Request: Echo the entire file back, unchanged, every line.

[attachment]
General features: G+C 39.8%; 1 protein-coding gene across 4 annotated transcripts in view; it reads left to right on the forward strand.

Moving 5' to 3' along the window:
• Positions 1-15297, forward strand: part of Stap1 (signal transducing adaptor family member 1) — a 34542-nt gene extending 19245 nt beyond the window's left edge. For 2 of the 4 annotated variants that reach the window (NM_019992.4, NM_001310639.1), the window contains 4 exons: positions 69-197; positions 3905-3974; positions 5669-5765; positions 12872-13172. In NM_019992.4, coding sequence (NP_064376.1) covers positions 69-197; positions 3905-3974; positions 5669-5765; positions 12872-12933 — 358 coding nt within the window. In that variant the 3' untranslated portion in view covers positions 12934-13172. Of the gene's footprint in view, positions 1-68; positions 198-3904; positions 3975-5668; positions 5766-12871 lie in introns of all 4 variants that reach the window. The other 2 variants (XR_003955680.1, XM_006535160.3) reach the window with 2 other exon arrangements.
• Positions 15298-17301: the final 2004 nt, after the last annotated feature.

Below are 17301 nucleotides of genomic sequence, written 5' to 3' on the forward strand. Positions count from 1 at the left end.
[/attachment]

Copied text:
General features: G+C 39.8%; 1 protein-coding gene across 4 annotated transcripts in view; it reads left to right on the forward strand.

Moving 5' to 3' along the window:
• Positions 1-15297, forward strand: part of Stap1 (signal transducing adaptor family member 1) — a 34542-nt gene extending 19245 nt beyond the window's left edge. For 2 of the 4 annotated variants that reach the window (NM_019992.4, NM_001310639.1), the window contains 4 exons: positions 69-197; positions 3905-3974; positions 5669-5765; positions 12872-13172. In NM_019992.4, coding sequence (NP_064376.1) covers positions 69-197; positions 3905-3974; positions 5669-5765; positions 12872-12933 — 358 coding nt within the window. In that variant the 3' untranslated portion in view covers positions 12934-13172. Of the gene's footprint in view, positions 1-68; positions 198-3904; positions 3975-5668; positions 5766-12871 lie in introns of all 4 variants that reach the window. The other 2 variants (XR_003955680.1, XM_006535160.3) reach the window with 2 other exon arrangements.
• Positions 15298-17301: the final 2004 nt, after the last annotated feature.

Below are 17301 nucleotides of genomic sequence, written 5' to 3' on the forward strand. Positions count from 1 at the left end.